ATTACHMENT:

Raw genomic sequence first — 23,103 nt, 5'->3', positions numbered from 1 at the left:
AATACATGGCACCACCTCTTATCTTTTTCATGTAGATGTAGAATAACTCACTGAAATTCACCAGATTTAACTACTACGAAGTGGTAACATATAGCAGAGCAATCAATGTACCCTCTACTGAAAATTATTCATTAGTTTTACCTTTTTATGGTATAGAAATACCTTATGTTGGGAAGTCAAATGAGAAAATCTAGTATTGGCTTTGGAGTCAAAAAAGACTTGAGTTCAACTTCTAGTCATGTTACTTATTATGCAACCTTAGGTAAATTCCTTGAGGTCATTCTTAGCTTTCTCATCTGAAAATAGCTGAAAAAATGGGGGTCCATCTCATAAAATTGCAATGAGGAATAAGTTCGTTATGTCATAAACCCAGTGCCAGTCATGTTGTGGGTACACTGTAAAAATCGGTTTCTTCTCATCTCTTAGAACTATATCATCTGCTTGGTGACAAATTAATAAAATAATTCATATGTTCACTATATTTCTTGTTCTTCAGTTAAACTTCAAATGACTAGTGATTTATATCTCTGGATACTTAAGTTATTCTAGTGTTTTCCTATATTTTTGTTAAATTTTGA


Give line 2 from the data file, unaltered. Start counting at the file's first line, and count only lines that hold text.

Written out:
AATACATGGCACCACCTCTTATCTTTTTCATGTAGATGTAGAATAACTCACTGAAATTCACCAGATTTAACTACTACGAAGTGGTAACATATAGCAGAGCAATCAATGTACCCTCTACTGAAAATTATTCATTAGTTTTACCTTTTTATGGTATAGAAATACCTTATGTTGGGAAGTCAAATGAGAAAATCTAGTATTGGCTTTGGAGTCAAAAAAGACTTGAGTTCAACTTCTAGTCATGTTACTTATTATGCAACCTTAGGTAAATTCCTTGAGGTCATTCTTAGCTTTCTCATCTGAAAATAGCTGAAAAAATGGGGGTCCATCTCATAAAATTGCAATGAGGAATAAGTTCGTTATGTCATAAACCCAGTGCCAGTCATGTTGTGGGTACACTGTAAAAATCGGTTTCTTCTCATCTCTTAGAACTATATCATCTGCTTGGTGACAAATTAATAAAATAATTCATATGTTCACTATATTTCTTGTTCTTCAGTTAAACTTCAAATGACTAGTGATTTATATCTCTGGATACTTAAGTTATTCTAGTGTTTTCCTATATTTTTGTTAAATTTTGA